Pick your narrative for this week’s recap of the Drexel men’s lacrosse team.
It could be the high-scoring shootout between Drexel and the University at Albany Feb. 23 at Vidas Field. The 20-19 win for the Dragons featured six goals and nine assists for the Great Danes’ three stars, brothers Lyle and Miles and cousin Ty Thompson, and five Drexel players with hat tricks.
It could be the rainy, windy and cold conditions in which Drexel defeated Villanova University Feb. 26 at Vidas Field. Although the weather didn’t cooperate with the fans in attendance, including myself, the Dragons and Wildcats persevered through the muck to provide some quality entertainment and a 12-10 final score.
But the narrative I am going to go with is “comebacks.” Yes, they were prevalent in both wins for the Dragons, considering they were down 7-1 in the first quarter against Albany and 7-3 in the third quarter against Villanova.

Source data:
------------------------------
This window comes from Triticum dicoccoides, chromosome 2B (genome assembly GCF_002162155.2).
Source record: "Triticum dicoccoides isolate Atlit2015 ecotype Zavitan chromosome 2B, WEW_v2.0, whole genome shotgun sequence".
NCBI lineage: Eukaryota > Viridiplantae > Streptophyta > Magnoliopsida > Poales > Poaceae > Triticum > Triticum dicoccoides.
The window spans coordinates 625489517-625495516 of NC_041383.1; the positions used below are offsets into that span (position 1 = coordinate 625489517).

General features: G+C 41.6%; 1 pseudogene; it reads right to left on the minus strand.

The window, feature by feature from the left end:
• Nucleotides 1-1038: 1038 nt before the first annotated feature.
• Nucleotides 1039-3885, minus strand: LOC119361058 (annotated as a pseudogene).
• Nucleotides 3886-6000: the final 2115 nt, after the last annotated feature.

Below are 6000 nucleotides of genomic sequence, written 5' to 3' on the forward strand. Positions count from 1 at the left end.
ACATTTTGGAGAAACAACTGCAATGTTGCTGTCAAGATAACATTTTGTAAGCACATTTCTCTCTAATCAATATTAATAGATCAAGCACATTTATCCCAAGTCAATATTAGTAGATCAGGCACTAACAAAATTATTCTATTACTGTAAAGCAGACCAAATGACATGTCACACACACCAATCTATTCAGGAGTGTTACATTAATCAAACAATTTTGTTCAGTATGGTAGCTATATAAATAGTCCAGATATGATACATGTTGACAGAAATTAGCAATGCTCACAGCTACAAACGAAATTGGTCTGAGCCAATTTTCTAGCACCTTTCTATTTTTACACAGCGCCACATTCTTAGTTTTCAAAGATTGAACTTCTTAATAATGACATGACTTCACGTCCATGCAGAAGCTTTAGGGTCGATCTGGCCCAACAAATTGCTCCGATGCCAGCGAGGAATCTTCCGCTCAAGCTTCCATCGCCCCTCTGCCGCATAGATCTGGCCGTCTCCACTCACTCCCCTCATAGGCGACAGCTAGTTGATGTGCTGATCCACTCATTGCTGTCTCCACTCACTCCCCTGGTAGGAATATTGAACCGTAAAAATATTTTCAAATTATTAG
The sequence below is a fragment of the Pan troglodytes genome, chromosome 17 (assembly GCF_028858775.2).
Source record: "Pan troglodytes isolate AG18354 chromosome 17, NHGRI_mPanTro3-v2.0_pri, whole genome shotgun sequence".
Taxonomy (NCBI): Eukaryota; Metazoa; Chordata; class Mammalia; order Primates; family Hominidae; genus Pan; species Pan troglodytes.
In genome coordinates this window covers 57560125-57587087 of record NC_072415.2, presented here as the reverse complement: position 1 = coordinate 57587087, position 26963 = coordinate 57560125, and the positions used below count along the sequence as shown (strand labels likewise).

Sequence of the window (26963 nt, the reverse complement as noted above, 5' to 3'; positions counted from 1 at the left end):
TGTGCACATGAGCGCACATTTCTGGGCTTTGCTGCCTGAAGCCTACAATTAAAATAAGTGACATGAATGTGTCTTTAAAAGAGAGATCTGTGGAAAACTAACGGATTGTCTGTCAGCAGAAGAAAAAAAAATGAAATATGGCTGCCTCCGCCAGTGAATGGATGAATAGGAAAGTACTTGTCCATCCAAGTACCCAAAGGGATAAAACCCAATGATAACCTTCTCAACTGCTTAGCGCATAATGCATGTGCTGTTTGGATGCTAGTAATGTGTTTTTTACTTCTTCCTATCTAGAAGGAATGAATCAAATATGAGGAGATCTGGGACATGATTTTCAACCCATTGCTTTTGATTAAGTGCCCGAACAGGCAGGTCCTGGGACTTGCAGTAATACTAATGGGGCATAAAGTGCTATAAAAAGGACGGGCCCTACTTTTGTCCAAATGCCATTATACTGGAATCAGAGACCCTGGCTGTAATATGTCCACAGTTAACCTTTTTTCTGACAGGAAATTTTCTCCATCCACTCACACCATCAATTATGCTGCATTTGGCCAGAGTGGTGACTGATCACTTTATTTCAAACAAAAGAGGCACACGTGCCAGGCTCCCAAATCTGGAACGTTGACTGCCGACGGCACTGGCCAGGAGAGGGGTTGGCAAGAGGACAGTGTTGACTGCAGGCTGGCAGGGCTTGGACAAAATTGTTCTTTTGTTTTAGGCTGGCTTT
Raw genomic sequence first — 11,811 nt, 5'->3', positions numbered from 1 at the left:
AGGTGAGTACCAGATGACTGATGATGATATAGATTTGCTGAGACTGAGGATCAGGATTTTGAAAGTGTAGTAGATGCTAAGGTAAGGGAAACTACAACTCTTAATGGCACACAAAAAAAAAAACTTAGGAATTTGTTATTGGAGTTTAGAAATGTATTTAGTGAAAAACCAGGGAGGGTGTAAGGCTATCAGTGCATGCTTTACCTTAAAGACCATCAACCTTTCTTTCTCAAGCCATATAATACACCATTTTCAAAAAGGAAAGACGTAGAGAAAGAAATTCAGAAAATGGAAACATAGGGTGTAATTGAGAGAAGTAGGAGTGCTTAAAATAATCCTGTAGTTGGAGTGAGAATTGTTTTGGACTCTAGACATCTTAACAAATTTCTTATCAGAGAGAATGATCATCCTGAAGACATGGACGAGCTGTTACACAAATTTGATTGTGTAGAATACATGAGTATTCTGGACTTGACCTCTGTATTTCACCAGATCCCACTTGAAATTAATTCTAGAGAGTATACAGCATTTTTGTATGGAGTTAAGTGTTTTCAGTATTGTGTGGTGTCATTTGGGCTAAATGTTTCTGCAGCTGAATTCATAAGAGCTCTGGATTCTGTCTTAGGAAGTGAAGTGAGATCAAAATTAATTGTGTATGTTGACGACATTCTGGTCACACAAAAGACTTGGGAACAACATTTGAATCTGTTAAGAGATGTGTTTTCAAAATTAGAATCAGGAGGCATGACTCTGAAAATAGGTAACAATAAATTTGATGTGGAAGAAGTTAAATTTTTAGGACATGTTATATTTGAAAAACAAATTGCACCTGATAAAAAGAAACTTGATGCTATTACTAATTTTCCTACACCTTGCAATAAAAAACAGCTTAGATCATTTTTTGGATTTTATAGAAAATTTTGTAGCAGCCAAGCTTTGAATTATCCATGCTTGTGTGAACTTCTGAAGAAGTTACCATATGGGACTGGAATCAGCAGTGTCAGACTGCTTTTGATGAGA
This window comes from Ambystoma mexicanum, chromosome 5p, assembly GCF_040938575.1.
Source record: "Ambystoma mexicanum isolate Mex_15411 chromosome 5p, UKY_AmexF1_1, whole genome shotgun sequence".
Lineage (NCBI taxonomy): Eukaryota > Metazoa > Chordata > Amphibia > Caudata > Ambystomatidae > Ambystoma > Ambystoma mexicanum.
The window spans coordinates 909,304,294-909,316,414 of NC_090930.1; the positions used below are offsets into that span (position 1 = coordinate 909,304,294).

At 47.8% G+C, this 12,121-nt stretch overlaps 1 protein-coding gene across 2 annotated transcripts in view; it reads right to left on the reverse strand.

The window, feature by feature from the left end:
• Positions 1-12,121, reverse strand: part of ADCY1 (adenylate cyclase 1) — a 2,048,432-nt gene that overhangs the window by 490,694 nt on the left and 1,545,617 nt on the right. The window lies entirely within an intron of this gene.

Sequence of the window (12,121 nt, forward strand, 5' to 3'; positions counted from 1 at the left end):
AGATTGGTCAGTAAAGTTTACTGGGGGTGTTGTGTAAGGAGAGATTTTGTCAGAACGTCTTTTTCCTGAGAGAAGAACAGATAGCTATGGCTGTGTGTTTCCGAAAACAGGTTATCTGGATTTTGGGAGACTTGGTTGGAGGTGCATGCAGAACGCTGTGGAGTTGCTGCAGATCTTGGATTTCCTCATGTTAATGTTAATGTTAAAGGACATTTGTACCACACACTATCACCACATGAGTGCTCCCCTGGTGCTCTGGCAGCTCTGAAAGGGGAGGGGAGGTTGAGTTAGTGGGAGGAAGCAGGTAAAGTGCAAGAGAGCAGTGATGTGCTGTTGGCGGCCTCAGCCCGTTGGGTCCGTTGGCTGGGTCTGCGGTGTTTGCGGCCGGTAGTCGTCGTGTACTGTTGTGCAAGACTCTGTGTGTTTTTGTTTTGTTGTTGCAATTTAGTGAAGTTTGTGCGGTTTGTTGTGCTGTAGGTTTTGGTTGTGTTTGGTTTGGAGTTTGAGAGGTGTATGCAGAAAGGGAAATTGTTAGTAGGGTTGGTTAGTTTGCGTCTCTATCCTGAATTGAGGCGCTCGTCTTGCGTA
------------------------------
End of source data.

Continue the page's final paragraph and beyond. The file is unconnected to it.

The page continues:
After the first quarter against Albany, it was junior Nick Trizano who took matters into his own hands. The attack from Eastchester, N.Y., scored two goals in 43 seconds, both on assists from senior midfielder Aaron Prosser, to bring the score to 7-3 and plant the idea of a loss in the minds of the Great Danes.
“When we came in after the first quarter, we talked about what we needed to do,” junior midfielder Ben McIntosh said. “We got the ball in their end, and we were able to create chances and get shots.”
Trizano was named Colonial Athletic Association Player of the Week for his performance with four goals and two assists. Freshman attack Frank Fusco was the second-half hero for Drexel, as he scored three goals on three shots in an ultraefficient performance.
Prosser, with three goals and three assists, was an instrumental part of the offense against Albany, as he was regularly able to gain momentum toward the goal and create offense for his teammates.
Other top scorers for the Dragons were sophomore midfielder Ryan Belka with three goals and two assists and senior attack Robert Church with two goals and three assists.
“We know we are good players on offense, and we can make things happen,” Trizano said. “So we just had to stay focused and do the things that we needed to do.”